Neither the Sanhedrin nor King Herod, but only Pontius Pilate, could pass judgment over Yehoshua son of Miriam and Joseph. He had inherited Roman citizenship from his father, which was one of the reasons that they could travel freely within the Roman empire (on Roman roads).
Notice that Yehoshua was sentenced for “claiming kingship” and not for blasphemy. If he had been a citizen of Judea or a subject to the Temple-law, he would have been killed by either the Sanhedrin or Herod.
Even if he would have claimed kingship over Judea, being Judean citizen, that would not have sufficed for Pilate to condemn him, for claiming kingship as a feudal-king within an occupied province was not in itself a capital crime against the Roman empire.
On the other hand, for any Roman Citizen, claiming any kind of kingship anywhere at all, was a capital crime against the emperor, and before that a crime against the Senate.
Another key element to this understanding is the fact that Augustus the emperor of Rome, at the birth of Jesus, declared that roman citizens throughout the empire had to register themselves and redeclare their claim of citizenship in Rome. Subjects of provinces outside Rome were not expected to be indexed and register at all within that legal framework. That’s why Joseph – or Yusuf – went to register himself, for he was, just like Saul from Tarsus, a Roman Jew.
Notice in this respect an explanation on this legal matter, published on “wol.jw.org” of the Watchtower society regarding Saul from Tarsus, better known as The Apostle Paul:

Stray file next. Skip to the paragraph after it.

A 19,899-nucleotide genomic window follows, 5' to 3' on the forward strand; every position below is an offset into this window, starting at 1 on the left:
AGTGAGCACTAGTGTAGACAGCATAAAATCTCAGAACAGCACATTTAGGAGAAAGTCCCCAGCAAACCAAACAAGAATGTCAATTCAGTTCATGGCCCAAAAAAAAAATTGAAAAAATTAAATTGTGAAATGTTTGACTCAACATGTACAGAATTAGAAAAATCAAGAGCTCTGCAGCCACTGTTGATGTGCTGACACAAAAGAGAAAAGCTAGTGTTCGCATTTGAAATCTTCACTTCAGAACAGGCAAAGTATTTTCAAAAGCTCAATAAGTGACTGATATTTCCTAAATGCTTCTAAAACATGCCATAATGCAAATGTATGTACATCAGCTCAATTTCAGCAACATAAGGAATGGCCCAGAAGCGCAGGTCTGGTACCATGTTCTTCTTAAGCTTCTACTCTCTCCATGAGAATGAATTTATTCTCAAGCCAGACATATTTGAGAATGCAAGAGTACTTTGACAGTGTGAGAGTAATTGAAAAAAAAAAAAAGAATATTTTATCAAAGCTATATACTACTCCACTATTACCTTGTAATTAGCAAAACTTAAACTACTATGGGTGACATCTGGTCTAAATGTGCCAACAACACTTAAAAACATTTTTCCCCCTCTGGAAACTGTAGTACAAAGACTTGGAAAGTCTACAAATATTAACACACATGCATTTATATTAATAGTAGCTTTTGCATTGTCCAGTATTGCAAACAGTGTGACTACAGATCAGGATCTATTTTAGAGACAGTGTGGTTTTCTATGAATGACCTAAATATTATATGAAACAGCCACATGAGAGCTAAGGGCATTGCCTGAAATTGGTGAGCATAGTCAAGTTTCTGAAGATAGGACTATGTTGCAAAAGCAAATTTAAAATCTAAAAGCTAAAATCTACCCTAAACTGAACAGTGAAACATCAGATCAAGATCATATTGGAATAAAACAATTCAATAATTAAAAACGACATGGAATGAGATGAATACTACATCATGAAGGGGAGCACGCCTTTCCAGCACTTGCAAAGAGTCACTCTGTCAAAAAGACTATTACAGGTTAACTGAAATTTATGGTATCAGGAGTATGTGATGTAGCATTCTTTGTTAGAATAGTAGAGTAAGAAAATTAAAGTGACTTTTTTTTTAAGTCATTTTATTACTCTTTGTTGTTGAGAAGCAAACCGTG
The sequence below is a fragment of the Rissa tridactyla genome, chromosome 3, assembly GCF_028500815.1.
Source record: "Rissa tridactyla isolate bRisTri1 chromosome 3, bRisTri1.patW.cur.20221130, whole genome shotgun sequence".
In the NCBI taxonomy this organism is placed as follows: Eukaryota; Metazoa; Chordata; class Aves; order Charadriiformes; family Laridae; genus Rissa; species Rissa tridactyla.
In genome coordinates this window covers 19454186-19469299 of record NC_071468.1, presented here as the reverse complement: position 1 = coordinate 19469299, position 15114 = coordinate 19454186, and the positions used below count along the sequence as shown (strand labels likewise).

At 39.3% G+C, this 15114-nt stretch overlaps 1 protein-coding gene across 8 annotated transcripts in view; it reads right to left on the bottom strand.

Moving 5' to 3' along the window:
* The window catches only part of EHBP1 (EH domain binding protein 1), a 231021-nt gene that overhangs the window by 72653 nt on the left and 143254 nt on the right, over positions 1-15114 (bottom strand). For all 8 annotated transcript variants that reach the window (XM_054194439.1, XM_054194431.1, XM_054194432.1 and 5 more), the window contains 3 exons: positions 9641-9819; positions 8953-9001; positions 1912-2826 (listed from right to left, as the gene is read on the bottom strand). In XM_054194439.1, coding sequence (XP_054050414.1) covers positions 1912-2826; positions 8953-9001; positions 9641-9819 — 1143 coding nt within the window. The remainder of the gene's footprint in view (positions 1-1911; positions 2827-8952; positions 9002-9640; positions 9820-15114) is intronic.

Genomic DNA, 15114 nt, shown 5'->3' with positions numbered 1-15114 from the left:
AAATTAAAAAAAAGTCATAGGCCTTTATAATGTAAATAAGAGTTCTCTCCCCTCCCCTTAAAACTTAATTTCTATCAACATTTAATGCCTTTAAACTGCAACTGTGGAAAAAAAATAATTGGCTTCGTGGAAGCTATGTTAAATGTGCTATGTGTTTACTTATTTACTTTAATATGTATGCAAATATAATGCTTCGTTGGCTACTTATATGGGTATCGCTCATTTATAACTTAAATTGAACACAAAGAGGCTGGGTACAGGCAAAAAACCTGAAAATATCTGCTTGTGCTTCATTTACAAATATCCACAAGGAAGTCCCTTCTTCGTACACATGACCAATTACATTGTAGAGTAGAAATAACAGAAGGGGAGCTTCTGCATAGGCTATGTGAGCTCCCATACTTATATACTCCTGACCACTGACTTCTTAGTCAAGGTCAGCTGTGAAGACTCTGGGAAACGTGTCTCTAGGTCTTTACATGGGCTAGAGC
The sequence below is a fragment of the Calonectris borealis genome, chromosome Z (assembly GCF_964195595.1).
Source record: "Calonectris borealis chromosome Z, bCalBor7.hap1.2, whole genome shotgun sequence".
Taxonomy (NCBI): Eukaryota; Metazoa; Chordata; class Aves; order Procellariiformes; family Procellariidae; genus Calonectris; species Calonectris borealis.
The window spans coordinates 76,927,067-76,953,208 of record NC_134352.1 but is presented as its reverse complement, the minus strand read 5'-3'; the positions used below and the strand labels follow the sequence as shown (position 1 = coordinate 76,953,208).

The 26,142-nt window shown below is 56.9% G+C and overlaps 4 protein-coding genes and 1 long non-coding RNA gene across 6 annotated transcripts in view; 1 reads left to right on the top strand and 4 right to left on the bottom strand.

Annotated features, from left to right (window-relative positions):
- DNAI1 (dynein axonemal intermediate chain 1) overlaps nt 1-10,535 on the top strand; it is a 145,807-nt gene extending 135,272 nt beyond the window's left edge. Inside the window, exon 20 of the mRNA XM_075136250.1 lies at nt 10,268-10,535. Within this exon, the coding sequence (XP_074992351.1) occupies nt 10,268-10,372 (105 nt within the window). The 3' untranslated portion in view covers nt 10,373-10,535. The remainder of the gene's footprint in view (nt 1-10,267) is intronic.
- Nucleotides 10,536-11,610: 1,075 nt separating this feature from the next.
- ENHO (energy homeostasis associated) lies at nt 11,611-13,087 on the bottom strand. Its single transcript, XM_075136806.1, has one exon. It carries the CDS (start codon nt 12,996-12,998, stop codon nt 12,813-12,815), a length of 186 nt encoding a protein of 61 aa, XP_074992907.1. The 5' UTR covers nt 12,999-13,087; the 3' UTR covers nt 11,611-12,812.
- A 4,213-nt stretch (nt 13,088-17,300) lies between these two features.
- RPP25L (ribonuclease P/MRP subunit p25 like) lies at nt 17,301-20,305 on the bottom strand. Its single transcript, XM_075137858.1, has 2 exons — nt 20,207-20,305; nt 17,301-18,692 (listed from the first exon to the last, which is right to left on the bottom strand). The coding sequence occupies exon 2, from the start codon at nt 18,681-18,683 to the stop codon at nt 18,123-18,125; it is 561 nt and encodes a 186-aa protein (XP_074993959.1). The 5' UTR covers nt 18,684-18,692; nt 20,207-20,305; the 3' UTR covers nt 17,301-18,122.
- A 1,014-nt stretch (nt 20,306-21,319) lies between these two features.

“Tell me, are you a Roman?” He said: “Yes.”—Acts 22:27.
Roman citizenship offered valuable rights and immunities. Paul made use of his Roman citizenship on several occasions. Faced with scourging in Jerusalem, the apostle asked a Roman officer: “Is it lawful for you to scourge a Roman who has not been condemned?” It was not. When Paul pointed out that he was a Roman citizen by birth, “the men who were about to interrogate him under torture backed away from him; and the military commander became afraid.” (Acts 22:25-29) Paul’s citizenship under Roman law affected how he was treated in Philippi. (Acts 16:35-40) In Ephesus, the city recorder referred to the Roman legal system after he had calmed an angry mob. (Acts 19:35-41) Paul’s legal appeal while in Caesarea opened the way for him to make a defense of his faith before Caesar. (Acts 25:8-12) Thus, Roman law made possible “the defending and legally establishing of the good news.”—Phil. 1:7. w15 2/15 3:13, 14
~copied from wol.jw.org
I explained this situation in my book “Logostal on Biblical understanding” which still only exists in Icelandic as “Orðatal, af leyndardómum Biblíunnar.” As far as I know, there has been no public understanding of these matters in Christian theology through the centuries.
Interesting as it may be, sometimes the simplest explanations are right in front of us all the time and once we see, we are dumbfounded that we didn’t see them earlier. Yet, the most interesting of all mysteries is this; if theologians, laymen, or prophets before my time have discovered this, most of all; if the Freemasons in the time of Constantin the great knew this, then why is it so important to them to make sure that people don’t see it?